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J Trauma. 2011 Sep;71(3):620-4. doi: 10.1097/TA.0b013e31820337c4.

Biomechanical analysis of the less invasive stabilization system for mechanically unstable fractures of the distal femur: comparison of titanium versus stainless steel and bicortical versus unicortical fixation.

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Department of Orthopaedics and Sports Medicine, Harborview Medical Center, Seattle, Washington 98104-2499, USA.



The purpose of this study was to test the effect of (1) titanium versus stainless steel metal and (2) locked unicortical versus bicortical shaft fixation on stiffness of Less Invasive Stabilization System (LISS) constructs in a mechanically unstable nonosteoporotic distal femur fracture model.


An AO/OTA 33-A3 fracture was created in 24 sawbone femur specimens that simulated normal bone quality. Testing was performed on three groups: titanium unicortical LISS fixation, stainless steel unicortical LISS fixation, and bicortical stainless steel LISS fixation. Specimens were tested in axial, torsional, and cyclic axial loading in a materials testing machine. The outcome measurement was stiffness in axial and torsional loading, total deformation, and irreversible (plastic) deformation in cyclical axial loading.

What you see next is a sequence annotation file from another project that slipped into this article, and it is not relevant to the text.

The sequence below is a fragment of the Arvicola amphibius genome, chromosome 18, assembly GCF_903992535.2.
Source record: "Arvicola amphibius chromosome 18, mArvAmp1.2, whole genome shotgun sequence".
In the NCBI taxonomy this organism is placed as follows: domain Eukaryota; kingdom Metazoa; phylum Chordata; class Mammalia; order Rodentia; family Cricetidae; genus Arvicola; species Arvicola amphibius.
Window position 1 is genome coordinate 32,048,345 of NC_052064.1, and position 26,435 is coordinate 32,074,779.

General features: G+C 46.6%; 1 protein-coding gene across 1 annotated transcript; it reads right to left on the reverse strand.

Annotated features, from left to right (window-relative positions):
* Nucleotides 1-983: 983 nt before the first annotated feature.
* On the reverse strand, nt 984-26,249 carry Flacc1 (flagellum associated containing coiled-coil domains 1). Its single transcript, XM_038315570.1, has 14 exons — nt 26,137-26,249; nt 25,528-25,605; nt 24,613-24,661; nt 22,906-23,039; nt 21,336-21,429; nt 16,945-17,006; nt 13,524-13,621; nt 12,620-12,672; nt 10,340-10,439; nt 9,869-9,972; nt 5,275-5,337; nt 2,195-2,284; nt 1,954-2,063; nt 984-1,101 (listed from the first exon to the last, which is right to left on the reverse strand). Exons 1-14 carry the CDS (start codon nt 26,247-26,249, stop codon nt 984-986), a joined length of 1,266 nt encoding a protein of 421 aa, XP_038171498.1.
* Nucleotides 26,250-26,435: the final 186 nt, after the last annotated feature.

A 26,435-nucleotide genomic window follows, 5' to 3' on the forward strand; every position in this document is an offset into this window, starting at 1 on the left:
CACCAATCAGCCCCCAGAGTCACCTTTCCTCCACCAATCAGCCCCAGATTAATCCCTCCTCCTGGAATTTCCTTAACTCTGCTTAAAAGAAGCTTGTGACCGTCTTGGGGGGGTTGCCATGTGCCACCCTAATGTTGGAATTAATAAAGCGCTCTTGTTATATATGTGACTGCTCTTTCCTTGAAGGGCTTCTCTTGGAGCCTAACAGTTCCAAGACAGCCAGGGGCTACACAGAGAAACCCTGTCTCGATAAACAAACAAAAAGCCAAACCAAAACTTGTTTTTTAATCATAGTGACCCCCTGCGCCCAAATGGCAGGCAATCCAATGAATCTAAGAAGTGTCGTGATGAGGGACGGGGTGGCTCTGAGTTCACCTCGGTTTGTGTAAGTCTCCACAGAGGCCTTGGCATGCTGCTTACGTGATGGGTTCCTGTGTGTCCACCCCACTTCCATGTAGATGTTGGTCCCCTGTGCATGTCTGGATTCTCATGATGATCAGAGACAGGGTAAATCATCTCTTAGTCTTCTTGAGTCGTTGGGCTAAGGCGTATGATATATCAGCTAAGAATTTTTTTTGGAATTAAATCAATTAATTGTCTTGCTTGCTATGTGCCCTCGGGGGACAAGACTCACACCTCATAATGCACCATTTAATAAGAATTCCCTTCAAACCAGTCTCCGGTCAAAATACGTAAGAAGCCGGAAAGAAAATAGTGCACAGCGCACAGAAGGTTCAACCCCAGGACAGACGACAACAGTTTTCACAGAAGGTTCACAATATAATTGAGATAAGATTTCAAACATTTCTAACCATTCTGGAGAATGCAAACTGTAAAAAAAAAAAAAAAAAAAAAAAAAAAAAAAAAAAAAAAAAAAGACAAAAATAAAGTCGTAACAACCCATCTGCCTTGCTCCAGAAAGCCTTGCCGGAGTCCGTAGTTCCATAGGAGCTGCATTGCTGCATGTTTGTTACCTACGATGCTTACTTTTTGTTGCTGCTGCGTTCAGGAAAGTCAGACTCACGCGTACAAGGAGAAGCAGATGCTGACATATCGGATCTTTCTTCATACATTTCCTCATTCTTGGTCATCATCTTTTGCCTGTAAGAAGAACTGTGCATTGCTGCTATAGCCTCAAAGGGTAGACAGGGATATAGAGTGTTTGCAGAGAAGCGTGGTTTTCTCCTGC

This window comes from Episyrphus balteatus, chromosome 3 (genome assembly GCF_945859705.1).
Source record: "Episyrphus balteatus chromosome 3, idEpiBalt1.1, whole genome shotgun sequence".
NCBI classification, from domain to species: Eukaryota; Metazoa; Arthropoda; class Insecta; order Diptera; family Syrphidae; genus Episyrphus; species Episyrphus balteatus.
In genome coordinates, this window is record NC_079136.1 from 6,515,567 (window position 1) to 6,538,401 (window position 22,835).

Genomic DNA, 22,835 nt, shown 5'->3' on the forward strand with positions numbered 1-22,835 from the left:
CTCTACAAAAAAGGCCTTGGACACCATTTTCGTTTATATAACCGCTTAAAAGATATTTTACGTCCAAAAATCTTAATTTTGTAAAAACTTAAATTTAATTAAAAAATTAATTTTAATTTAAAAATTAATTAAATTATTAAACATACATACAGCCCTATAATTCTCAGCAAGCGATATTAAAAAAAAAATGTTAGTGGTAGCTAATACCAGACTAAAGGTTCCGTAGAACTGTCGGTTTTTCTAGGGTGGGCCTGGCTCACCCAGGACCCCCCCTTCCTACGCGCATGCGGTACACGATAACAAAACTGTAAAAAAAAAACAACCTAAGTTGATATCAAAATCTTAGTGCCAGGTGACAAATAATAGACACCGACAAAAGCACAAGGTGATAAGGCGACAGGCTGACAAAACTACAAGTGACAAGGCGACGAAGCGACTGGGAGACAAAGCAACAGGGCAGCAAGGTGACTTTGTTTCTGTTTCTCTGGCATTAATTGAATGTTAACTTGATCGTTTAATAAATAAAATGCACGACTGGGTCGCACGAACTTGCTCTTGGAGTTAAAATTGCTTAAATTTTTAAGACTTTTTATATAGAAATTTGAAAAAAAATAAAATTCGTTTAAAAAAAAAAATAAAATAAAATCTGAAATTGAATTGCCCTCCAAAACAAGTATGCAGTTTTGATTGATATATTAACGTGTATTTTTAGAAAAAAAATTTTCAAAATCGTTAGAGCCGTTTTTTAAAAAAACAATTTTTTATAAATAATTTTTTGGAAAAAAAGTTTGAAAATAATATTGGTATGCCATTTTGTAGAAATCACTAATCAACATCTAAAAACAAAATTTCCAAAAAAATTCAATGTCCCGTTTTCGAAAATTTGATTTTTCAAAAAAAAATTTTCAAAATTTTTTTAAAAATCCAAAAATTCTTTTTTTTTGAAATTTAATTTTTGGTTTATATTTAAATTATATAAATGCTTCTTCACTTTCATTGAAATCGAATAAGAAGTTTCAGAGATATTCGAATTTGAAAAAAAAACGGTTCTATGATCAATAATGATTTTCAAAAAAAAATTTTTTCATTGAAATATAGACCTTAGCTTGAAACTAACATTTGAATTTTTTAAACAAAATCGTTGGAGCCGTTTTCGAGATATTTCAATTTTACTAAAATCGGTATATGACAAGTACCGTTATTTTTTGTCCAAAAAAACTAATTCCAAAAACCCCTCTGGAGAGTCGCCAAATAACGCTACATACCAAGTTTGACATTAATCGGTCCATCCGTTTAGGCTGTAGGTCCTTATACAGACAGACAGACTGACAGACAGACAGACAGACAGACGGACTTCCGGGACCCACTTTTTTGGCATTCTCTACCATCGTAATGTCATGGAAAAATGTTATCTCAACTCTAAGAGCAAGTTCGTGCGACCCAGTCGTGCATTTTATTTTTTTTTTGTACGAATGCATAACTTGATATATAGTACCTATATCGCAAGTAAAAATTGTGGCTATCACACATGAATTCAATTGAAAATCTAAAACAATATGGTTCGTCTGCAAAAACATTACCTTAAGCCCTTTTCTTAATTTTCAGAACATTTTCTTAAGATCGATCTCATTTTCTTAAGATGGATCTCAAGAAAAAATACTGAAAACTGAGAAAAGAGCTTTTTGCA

No difference was found in stiffness in axial loading or plastic and total deformation between all three groups. There was a small decrease in stiffness in torsional loading in the titanium group compared with the stainless steel groups (p < 0.0001) and a small increase in stiffness in torsional loading with bicortical versus unicortical proximal fixation (p = 0.04).


Unstable distal femur fracture constructs, created in sawbone specimens, fixed with stainless steel and titanium LISS implants, with or without bicortical locking screws proximally, show similar biomechanical properties under loading. Although there are numerous considerations when selecting implants for these fractures, our results indicate that stiffness is not a significant factor in choosing between the constructs tested.

[Indexed for MEDLINE]

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